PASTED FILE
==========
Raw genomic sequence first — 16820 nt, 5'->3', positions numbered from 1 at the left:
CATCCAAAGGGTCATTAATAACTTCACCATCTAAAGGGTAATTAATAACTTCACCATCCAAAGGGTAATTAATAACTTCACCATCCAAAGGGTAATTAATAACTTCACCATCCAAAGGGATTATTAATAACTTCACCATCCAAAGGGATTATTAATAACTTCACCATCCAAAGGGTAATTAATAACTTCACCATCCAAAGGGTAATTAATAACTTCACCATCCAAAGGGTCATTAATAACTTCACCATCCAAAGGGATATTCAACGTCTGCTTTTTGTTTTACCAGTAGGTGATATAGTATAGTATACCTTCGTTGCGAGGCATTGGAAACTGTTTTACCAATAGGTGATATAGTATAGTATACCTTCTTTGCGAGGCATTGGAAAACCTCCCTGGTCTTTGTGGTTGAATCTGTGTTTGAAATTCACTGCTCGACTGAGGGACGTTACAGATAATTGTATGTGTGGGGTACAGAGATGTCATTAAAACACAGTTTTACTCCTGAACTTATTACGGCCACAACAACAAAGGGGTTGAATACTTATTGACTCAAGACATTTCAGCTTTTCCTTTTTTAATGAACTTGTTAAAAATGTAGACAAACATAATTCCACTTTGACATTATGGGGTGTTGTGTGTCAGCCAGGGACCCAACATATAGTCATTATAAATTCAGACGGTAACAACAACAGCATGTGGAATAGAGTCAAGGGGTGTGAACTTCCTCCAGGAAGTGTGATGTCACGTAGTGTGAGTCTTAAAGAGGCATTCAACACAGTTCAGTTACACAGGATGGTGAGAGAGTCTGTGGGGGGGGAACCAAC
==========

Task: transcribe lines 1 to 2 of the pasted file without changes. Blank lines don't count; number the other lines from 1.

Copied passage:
Raw genomic sequence first — 16820 nt, 5'->3', positions numbered from 1 at the left:
CATCCAAAGGGTCATTAATAACTTCACCATCTAAAGGGTAATTAATAACTTCACCATCCAAAGGGTAATTAATAACTTCACCATCCAAAGGGTAATTAATAACTTCACCATCCAAAGGGATTATTAATAACTTCACCATCCAAAGGGATTATTAATAACTTCACCATCCAAAGGGTAATTAATAACTTCACCATCCAAAGGGTAATTAATAACTTCACCATCCAAAGGGTCATTAATAACTTCACCATCCAAAGGGATATTCAACGTCTGCTTTTTGTTTTACCAGTAGGTGATATAGTATAGTATACCTTCGTTGCGAGGCATTGGAAACTGTTTTACCAATAGGTGATATAGTATAGTATACCTTCTTTGCGAGGCATTGGAAAACCTCCCTGGTCTTTGTGGTTGAATCTGTGTTTGAAATTCACTGCTCGACTGAGGGACGTTACAGATAATTGTATGTGTGGGGTACAGAGATGTCATTAAAACACAGTTTTACTCCTGAACTTATTACGGCCACAACAACAAAGGGGTTGAATACTTATTGACTCAAGACATTTCAGCTTTTCCTTTTTTAATGAACTTGTTAAAAATGTAGACAAACATAATTCCACTTTGACATTATGGGGTGTTGTGTGTCAGCCAGGGACCCAACATATAGTCATTATAAATTCAGACGGTAACAACAACAGCATGTGGAATAGAGTCAAGGGGTGTGAACTTCCTCCAGGAAGTGTGATGTCACGTAGTGTGAGTCTTAAAGAGGCATTCAACACAGTTCAGTTACACAGGATGGTGAGAGAGTCTGTGGGGGGGGAACCAAC